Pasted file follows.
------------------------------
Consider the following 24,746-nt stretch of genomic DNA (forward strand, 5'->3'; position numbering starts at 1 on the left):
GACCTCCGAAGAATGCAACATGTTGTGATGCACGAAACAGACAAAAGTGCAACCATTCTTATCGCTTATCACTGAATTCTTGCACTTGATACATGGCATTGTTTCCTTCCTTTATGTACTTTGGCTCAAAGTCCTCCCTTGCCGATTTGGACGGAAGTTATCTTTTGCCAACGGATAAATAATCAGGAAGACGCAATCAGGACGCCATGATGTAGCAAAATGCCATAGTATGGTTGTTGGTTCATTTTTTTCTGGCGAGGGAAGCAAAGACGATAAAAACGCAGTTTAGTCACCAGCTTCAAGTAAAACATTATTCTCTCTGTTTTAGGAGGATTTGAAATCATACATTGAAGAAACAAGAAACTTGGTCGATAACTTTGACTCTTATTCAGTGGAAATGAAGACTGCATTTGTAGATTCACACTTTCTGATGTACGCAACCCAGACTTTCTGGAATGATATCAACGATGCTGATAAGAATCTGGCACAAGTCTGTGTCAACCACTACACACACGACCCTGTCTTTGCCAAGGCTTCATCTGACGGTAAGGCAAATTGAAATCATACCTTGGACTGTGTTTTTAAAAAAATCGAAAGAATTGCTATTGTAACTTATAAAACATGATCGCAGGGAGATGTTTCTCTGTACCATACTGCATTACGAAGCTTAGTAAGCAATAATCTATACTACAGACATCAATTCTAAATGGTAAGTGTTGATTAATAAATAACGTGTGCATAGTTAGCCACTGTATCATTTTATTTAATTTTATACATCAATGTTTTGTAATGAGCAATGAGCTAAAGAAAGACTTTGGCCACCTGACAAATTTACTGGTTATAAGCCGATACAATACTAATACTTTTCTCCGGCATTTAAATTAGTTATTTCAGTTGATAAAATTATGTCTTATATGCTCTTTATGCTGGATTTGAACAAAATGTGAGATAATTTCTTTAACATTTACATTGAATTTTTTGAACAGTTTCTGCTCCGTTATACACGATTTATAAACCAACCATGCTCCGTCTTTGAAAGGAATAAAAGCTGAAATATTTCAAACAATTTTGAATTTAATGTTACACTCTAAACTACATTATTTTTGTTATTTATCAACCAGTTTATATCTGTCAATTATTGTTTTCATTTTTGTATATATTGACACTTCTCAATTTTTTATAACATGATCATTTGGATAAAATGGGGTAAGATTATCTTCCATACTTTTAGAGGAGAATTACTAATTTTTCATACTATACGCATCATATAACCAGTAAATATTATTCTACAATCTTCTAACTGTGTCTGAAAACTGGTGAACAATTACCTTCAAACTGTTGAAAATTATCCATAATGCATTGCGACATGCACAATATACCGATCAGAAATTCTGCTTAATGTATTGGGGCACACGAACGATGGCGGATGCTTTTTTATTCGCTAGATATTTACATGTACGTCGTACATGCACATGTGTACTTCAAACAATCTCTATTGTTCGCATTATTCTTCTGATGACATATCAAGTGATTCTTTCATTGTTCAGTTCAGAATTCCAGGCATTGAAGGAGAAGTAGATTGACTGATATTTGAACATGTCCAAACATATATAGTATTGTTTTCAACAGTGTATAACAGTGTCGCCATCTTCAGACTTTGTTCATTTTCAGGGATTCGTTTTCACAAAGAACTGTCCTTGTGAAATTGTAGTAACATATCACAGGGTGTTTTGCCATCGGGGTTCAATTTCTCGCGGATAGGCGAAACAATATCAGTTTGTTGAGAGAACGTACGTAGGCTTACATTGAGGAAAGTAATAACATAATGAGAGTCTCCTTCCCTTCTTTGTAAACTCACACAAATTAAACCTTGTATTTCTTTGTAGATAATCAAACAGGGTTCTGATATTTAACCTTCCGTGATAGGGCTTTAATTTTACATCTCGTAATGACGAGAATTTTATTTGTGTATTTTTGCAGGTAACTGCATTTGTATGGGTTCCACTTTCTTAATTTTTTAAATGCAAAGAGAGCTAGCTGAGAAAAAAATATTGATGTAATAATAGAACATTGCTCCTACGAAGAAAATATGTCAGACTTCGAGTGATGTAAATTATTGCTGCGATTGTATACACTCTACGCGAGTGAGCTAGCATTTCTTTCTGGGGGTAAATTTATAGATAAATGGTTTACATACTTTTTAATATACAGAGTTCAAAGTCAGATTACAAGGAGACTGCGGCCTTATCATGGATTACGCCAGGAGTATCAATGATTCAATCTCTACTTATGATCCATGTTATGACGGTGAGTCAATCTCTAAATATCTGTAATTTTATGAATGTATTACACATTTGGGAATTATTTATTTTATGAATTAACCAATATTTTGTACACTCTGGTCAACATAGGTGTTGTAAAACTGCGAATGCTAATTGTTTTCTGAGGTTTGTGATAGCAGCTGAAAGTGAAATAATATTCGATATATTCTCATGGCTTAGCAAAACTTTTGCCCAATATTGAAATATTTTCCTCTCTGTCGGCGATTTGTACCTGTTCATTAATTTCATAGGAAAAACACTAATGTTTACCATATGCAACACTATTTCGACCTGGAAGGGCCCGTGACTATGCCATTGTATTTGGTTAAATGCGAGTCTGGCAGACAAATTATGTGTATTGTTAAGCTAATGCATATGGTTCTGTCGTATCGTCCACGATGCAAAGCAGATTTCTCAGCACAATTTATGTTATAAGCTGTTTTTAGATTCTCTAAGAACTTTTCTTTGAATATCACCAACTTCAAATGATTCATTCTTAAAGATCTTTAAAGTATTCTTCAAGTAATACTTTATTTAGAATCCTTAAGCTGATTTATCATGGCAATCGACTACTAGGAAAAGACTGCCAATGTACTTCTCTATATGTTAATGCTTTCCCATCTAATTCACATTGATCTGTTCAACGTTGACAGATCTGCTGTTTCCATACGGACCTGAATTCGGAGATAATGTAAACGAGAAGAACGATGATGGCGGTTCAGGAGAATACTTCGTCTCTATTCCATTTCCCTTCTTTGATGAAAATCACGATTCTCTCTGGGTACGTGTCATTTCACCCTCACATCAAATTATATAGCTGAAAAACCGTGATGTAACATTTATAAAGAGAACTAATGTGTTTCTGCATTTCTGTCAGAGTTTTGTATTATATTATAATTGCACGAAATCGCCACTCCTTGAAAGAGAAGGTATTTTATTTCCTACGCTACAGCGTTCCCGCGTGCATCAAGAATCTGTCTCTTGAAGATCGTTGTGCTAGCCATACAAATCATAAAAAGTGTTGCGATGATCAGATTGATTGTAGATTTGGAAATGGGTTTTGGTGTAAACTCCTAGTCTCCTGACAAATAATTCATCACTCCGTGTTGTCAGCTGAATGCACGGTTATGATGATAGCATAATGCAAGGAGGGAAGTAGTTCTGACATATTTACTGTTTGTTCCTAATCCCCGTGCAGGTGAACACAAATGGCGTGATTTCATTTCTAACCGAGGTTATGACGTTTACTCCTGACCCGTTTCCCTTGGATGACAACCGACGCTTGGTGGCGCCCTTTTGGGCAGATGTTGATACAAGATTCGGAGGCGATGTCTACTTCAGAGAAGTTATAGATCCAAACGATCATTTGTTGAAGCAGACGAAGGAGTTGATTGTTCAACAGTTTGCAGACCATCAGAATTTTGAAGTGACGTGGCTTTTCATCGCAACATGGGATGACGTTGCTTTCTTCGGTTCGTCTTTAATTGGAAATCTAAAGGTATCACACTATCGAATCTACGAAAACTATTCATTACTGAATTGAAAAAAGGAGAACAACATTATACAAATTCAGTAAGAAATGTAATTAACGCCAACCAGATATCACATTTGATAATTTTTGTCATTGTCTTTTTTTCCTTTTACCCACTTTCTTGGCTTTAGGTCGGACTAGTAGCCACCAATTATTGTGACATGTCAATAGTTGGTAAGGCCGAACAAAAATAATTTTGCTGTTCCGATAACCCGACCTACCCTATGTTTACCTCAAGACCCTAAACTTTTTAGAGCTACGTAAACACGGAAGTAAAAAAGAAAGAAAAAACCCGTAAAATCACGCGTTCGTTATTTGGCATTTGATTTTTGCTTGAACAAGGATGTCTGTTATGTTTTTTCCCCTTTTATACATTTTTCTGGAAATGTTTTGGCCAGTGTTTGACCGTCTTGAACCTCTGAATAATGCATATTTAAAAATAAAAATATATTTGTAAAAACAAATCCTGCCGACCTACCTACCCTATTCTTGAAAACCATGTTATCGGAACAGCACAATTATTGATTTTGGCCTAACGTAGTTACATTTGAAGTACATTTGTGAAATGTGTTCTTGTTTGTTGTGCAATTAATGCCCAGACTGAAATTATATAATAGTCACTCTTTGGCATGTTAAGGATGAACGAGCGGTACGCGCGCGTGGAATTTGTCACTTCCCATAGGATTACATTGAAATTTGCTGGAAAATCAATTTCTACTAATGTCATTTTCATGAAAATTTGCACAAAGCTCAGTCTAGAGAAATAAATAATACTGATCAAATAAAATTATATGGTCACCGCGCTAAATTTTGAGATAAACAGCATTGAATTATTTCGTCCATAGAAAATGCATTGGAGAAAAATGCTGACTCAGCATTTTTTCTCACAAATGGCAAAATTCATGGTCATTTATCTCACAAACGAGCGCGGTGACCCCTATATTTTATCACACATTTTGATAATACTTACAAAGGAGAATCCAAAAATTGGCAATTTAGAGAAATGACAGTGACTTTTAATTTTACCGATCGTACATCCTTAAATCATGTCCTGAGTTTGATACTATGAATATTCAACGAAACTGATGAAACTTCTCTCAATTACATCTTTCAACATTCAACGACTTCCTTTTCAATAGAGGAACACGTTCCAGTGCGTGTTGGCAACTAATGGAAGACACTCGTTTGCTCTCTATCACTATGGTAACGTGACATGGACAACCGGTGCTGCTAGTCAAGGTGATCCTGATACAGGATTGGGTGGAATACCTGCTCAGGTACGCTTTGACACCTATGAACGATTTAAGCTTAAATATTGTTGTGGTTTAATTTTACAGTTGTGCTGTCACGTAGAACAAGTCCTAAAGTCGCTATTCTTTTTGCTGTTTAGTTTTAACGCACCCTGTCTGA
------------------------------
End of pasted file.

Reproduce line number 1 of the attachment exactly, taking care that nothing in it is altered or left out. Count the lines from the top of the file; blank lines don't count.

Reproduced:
Consider the following 24,746-nt stretch of genomic DNA (forward strand, 5'->3'; position numbering starts at 1 on the left):